One afternoon while finding ways to entertain ourselves with fire, Mike and I discovered the cabinet under the sink full of aerosol cans. Furniture polish, glass cleaner, bug spray. It was all flammable, and all ours! Oh joy of joys! The mischief in our eyes must have been ablaze! Quickly we scooped up cans into our arms, hustling off to the wood stove like looters.
Imagine if you will our delight as the first can we tried, spraying into the fire, erupted in orange and yellow flames. We would start our improvised flame-throwers in the fire and draw them out, howling as we waved the raging flames in the air.
Perhaps it was the giddy delight of a budding pyromaniac. Perhaps it was inhaling far too many fumes. Eventually it turned disastrous.
Mike grabbed an extra large can of Raid bug spray. In my memory, the can is dark purple, with yellow letters. He holds it toward the fire, his finger on the trigger, his excitement eclipsing his good judgment, he doesn't realize that he had the nozzle pointed backwards. He presses down with destructive glee, and instead of seeing yellow fire blasting from his hands, he sees nothing, because he has sprayed poisonous bug-killer into his face, his mouth, his eyes.
He dropped the can while shrieking in pain and surprise. "Ahh! Oh! Oh shit! Ooooh!!" He howls, spitting, eyes clenched.
This has somehow gone horribly awry. Imagine that. I dropped the can of furniture polish in my hand and tried to steady Mike. I led him, blind, through the house to the bathroom upstairs, where I pushed his head under the faucet, splashing water into his face, yelling at him to keep his eyes open under the water.
He survived. We still played with the aerosol cans in the fire, but warily. We made damn sure that the nozzle was facing the right way.
But even that isn't the ultimate story I want to tell.
Not long after the bug-spray-in-the-face incident, Mike got shipped off to Montana to live with his mom. I don't remember the circumstances that led up to his moving, just that I was losing an old friend. This was before the Internet, so keeping in touch was a challenge, and eventually became impossible. Diminishing returns, I suppose. We eventually lost touch.
Until 12 years later.
My parents were celebrating their 25th wedding anniversary, and I had borrowed my roommates car to attend the celebration. I made a solemn promise to check the oil diligently and add more as needed, which was almost certain. After leaving the party, I rolled into one of two gas stations in town to fill up with gas. After checking the oil, I walked around the back of the car to pay, only to run into Mike, standing there smoking a cigarette. I stopped short and almost fell backwards against the car.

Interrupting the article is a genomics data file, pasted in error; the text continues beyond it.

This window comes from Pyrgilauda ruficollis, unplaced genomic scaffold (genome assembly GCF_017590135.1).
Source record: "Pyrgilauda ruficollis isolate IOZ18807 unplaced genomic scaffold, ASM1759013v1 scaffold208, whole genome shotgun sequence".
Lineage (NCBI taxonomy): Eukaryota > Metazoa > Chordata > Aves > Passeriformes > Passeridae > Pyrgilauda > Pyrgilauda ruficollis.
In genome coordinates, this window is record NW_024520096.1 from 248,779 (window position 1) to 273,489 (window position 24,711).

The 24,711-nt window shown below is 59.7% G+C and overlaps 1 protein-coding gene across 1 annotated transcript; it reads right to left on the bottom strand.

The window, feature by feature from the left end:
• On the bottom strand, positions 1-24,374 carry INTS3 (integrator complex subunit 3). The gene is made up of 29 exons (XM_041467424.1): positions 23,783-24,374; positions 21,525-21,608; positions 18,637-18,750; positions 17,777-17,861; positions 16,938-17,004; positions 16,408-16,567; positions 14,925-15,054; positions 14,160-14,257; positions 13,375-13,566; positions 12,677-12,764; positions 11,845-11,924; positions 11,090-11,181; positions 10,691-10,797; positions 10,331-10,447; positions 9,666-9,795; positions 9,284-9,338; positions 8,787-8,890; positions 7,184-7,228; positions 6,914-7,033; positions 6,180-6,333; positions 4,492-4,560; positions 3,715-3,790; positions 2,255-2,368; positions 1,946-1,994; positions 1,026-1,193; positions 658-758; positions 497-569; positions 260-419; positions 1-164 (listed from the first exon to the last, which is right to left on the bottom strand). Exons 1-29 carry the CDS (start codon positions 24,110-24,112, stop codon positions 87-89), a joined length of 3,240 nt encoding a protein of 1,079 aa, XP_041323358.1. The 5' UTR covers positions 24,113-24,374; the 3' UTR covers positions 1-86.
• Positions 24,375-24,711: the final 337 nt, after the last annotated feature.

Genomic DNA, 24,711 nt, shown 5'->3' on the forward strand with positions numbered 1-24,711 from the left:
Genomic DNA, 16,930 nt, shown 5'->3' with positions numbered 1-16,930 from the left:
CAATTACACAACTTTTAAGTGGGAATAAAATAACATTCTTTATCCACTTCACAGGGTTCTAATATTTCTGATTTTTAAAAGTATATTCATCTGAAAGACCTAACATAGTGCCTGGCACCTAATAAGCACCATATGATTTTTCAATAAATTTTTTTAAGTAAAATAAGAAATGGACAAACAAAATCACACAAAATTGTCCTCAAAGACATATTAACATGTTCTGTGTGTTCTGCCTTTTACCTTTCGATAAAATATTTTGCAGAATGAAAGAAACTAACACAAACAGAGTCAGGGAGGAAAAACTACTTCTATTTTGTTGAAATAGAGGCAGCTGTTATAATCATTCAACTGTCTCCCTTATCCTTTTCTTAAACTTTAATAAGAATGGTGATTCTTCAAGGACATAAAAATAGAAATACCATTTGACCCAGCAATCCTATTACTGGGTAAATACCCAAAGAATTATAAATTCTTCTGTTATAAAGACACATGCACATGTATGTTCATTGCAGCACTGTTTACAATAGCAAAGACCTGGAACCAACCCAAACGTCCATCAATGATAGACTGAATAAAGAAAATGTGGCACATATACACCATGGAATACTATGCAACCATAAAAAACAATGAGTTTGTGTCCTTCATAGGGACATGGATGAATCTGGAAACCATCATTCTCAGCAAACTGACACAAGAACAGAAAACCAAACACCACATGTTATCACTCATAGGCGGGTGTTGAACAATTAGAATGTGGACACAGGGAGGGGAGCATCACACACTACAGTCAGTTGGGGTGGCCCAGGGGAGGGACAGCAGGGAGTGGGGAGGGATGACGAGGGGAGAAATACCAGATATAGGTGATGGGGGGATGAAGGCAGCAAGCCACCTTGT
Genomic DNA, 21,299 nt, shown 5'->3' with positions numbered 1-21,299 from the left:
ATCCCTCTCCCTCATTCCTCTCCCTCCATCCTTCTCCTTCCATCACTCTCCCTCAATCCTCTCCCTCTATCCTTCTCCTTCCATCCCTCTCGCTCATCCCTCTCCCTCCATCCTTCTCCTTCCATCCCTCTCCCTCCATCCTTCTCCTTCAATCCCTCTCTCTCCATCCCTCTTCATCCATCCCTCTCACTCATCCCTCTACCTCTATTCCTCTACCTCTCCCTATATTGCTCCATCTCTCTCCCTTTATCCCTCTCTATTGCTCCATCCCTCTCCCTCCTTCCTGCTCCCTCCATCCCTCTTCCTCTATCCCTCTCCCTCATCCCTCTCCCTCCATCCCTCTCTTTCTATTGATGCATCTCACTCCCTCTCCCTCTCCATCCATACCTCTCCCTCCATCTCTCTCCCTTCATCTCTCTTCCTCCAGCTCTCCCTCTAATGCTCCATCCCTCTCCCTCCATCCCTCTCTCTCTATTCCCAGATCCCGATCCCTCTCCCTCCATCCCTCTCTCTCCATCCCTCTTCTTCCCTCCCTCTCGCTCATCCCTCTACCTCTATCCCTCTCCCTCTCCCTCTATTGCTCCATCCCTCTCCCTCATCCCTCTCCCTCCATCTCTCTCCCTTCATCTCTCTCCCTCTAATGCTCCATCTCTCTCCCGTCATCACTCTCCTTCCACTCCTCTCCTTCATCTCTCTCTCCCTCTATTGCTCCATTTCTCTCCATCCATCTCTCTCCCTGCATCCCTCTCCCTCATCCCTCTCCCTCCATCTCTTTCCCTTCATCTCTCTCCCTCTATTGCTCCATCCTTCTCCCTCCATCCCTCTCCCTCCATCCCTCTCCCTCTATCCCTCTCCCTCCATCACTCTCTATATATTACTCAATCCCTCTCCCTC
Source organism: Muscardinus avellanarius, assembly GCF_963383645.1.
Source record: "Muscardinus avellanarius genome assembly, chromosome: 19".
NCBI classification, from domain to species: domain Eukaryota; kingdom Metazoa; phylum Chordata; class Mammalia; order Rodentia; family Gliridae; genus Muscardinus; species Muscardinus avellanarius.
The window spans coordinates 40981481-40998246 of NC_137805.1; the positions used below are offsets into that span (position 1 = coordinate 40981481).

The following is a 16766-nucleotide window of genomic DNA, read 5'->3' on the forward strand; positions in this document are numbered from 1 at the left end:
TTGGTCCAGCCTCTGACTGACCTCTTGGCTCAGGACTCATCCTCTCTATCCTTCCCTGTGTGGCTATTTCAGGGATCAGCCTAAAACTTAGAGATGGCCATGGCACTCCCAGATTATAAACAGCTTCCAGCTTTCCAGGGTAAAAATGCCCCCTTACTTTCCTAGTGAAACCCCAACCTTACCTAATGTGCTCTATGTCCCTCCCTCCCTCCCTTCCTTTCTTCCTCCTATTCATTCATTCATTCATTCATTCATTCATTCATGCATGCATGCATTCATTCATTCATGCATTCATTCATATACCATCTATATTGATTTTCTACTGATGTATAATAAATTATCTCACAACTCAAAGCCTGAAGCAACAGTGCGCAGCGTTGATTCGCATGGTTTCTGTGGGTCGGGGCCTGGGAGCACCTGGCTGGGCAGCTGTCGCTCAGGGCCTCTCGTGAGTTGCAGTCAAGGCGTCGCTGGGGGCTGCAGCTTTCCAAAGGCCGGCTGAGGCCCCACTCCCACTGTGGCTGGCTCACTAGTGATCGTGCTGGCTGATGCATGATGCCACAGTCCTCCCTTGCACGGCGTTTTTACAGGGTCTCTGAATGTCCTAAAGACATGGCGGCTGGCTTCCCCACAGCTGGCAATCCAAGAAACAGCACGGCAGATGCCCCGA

"I thought that was you," he said, "Wish I'd known you'd be stopping by, I woulda saved that joint."
Through some cosmic misstep, he had landed back east, working the late shift at a gas station, and I had happened to come by with a dry tank. What the fuck was this? It was like seeing a ghost. We talked for a while, each of us with a quizzical look on our faces. For my part, I had thought I'd never see him again. And here he was, smoking a butt.
We exchanged numbers. Since he was in the area, and I wasn't too far away, we made a promise to meet up and reacquaint ourselves. I drove away with my head and hands shaking. "That was fucking surreal," I kept saying to myself. In my amazement, I had forgotten to latch the hood of the car, and had to make an emergency pull off when it threatened to flip up at highway speed.
Weeks pass. We lose touch again. I remembered laying in bed with my girlfriend, telling her about how I had lost my dear friend for a second time. He had died twice.
The very next night, she and I were sitting around trying to figure out what we were to do with our Friday night, when the phone rings:
"Hey it's Mike. I'm gonna be passing through town in about an hour. Wanna hang for a bit?"
This guy really has a flair for the dramatic, I thought. Of course I wanted to hang out. I brought my girlfriend out to meet my old friend. We settled in to a table at a local bar. Eventually we started telling Jill stories about growing up, until Mike dropped this little ditty:
"Yeah, we were messing around in the fire one day, and Brandon sprayed bug spray right in his eyes..."
I leaped to my feet, the chair falling behind me, my finger outstretched, pointing right between his eyes.
"YOU SON OF A BITCH!" I bellowed, as heads swiveled to look our way, "That was you! How long have you been telling that story?!"
Mike had gotten it backward. Maybe because it made for a better story. Who wants to relay a tale of one's own misfortunes? I was so angry at him. Even after convincing him that, yes, it really was him and not me who ate bug spray, I stayed agitated and slightly hostile. I made him promise to make it right to me by correcting himself to anyone who had heard that story. Who knows if he ever did it.